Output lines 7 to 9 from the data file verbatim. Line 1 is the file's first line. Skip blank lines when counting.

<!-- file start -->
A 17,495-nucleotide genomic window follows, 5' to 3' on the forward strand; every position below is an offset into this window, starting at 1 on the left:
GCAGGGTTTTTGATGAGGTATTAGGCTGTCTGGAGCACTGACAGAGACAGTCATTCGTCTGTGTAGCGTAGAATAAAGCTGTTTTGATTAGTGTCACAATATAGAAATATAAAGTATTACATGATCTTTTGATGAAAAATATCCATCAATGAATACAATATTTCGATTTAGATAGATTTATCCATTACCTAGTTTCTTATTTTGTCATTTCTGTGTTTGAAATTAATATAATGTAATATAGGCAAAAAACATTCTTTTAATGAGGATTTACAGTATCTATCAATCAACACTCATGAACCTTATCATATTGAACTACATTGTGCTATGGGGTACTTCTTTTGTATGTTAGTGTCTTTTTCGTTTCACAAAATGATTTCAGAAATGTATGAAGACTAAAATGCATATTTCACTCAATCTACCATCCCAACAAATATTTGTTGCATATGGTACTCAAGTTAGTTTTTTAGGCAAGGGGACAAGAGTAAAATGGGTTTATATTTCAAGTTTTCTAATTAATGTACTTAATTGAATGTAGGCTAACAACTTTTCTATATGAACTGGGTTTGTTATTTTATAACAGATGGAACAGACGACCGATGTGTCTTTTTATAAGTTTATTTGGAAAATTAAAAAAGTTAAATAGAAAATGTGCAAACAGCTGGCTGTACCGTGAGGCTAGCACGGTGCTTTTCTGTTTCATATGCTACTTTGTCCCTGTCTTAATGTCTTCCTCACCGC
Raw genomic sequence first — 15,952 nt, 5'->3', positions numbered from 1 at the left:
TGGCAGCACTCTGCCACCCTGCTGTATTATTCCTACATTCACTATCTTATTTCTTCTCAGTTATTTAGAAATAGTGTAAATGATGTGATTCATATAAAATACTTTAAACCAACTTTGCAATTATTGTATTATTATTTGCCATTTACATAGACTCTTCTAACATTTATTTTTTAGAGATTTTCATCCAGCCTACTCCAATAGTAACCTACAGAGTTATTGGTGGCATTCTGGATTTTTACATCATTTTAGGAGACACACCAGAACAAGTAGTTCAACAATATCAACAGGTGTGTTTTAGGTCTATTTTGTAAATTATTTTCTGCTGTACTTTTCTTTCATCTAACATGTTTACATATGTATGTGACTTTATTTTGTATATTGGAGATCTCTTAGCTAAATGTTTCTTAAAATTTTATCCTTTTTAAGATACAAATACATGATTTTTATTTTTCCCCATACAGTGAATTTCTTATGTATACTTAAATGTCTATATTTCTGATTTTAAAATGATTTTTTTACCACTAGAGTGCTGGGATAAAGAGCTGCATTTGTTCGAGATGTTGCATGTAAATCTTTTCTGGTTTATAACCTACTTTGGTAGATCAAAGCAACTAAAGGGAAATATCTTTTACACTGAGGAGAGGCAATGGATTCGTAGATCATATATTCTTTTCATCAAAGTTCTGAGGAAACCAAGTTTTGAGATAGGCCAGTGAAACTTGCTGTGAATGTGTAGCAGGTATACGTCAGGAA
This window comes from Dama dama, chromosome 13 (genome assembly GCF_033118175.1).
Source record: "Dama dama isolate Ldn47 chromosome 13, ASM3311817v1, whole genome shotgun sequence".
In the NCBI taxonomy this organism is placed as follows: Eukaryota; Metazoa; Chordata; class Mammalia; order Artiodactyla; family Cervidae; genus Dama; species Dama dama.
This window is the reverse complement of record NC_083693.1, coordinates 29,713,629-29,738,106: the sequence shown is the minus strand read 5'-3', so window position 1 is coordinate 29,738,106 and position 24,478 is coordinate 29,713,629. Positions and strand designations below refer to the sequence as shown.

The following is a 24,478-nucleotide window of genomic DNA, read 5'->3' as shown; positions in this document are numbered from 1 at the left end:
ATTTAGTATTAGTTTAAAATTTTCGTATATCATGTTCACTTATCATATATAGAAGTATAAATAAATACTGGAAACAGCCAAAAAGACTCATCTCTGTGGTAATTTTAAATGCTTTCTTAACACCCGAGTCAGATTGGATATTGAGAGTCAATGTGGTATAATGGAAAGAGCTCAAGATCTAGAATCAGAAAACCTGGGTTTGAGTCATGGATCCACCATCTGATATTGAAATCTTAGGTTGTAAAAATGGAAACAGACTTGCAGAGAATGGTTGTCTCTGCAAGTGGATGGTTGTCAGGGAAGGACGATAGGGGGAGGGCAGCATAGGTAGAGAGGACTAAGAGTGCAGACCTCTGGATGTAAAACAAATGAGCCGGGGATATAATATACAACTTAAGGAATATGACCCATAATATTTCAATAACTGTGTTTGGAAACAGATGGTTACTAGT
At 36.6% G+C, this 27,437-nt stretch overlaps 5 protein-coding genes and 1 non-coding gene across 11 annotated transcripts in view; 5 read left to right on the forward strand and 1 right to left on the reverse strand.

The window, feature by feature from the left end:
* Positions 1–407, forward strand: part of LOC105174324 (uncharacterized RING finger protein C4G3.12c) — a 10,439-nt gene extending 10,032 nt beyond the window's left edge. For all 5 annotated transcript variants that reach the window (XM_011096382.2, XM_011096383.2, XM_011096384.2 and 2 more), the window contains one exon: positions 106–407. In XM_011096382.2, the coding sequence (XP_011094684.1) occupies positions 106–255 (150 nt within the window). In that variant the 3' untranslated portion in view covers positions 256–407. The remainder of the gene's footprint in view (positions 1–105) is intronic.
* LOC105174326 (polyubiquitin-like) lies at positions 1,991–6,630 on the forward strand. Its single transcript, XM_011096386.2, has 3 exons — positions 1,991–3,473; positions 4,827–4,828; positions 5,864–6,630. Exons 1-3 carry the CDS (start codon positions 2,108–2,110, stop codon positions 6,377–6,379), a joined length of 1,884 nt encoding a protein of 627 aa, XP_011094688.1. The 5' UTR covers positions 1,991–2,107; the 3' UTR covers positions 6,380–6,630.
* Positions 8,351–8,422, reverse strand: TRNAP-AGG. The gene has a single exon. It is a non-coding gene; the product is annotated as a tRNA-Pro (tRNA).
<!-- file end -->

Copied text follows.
In the NCBI taxonomy this organism is placed as follows: Eukaryota; Metazoa; Chordata; class Mammalia; order Artiodactyla; family Cervidae; genus Dama; species Dama dama.
This window is the reverse complement of record NC_083693.1, coordinates 29,713,629-29,738,106: the sequence shown is the minus strand read 5'-3', so window position 1 is coordinate 29,738,106 and position 24,478 is coordinate 29,713,629. Positions and strand designations below refer to the sequence as shown.

The following is a 24,478-nucleotide window of genomic DNA, read 5'->3' as shown; positions in this document are numbered from 1 at the left end: